Sub-typing of renal cell tumours: Contribution of ancillary techniques

Department of Histopathology, Post Graduate Institute of Medical Sciences & Research, Chandigarh, India.
Diagnostic Pathology (Impact Factor: 2.6). 07/2009; 4(1):21. DOI: 10.1186/1746-1596-4-21
Source: PubMed


Adult renal epithelial neoplasms are a heterogeneous group with varying prognosis and outcome requiring sub-classification.
Cases of renal cell carcinoma (RCC) in a 10 years period were analyzed with regard to the clinical features and histology. Sections were reviewed by four pathologists and the discordant cases were resolved with the help of Hale's colloidal iron stain, vimentin, CK 7, and vinculin immunostains and electron microscopy.
Amongst the total of 278 cases, clear cell renal cell carcinoma was the commonest tumor with 74.8% cases, followed by papillary RCC 12.2%, chromophobe RCC 7.9%, oncocytoma 1.8%, and one case of collecting duct RCC. Eight cases were of sarcomatoid renal cell carcinoma. In 28/278 cases, diagnoses varied amongst the four pathologists and the discordance was resolved by Hale's colloidal iron stain, CK7 immunostain and electron microscopy. Vimentin and vinculin did not contribute much in differentiating subtypes of renal cell carcinomas. Relative incidence of sub-types of RCCs was compared with other series.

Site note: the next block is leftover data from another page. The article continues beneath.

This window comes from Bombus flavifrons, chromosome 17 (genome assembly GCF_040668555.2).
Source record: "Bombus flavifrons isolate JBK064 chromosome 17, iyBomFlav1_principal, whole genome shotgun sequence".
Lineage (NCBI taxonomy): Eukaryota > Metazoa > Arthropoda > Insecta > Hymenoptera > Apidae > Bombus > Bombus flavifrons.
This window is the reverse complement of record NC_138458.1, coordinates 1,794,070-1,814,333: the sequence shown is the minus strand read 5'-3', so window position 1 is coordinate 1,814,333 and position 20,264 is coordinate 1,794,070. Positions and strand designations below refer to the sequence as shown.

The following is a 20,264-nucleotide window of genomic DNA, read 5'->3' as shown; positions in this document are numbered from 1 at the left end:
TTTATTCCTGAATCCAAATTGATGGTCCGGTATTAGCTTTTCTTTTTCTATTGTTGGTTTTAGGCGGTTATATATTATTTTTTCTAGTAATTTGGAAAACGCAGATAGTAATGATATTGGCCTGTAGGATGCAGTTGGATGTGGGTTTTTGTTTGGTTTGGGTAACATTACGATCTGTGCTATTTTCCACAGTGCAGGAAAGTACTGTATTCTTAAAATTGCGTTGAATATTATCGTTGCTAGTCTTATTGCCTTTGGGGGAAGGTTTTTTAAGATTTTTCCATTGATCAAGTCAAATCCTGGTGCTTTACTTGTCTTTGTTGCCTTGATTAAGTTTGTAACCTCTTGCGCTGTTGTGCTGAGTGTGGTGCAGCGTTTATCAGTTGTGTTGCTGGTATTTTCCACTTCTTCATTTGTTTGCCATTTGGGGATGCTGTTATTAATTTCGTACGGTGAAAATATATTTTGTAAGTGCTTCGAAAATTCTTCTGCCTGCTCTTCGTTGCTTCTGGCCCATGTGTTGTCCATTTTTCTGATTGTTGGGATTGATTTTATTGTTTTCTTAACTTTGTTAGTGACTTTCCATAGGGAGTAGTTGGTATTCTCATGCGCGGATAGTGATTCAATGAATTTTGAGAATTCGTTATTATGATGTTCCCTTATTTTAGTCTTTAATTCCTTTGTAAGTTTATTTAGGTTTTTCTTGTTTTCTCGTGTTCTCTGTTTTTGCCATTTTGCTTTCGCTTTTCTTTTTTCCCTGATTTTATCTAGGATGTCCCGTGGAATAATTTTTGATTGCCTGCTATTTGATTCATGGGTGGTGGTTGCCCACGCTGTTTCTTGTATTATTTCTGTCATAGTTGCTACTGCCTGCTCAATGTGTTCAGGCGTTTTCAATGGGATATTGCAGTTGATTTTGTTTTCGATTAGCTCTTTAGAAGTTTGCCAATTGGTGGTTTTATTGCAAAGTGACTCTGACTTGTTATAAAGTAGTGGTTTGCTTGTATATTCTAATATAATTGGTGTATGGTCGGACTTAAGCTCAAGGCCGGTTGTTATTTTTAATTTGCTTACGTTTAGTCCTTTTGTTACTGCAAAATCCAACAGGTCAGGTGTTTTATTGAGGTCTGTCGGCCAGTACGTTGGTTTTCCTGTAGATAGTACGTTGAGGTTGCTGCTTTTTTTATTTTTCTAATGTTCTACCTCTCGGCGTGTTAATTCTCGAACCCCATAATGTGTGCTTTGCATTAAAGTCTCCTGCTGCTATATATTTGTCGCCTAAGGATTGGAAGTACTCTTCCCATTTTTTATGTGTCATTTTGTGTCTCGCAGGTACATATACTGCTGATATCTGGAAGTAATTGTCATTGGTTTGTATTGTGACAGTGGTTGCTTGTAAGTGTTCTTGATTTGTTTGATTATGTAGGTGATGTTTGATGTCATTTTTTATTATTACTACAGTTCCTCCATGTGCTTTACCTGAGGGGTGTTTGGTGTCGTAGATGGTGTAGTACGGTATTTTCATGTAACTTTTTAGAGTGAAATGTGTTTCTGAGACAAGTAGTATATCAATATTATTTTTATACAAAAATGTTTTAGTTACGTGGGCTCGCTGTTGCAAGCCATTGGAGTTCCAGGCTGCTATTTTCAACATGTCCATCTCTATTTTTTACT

To accurately subclassify renal cell carcinomas, simple ancillary techniques would possibly resolve all difficult cases. The relative incidence of sub-types of renal cell carcinoma is relatively consistent the world over. However, in India, RCCs afflict the patients two decades earlier.

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    • "Renal cell carcinoma (RCC) has several subtypes, usually identifiable by H + E stain; in some subtypes, ancillary techniques are beneficial for accurate diagnosis [3]. Interestingly, some RCC express neuroendocrine markers, though their prognostic significance remains unclear [4]. "
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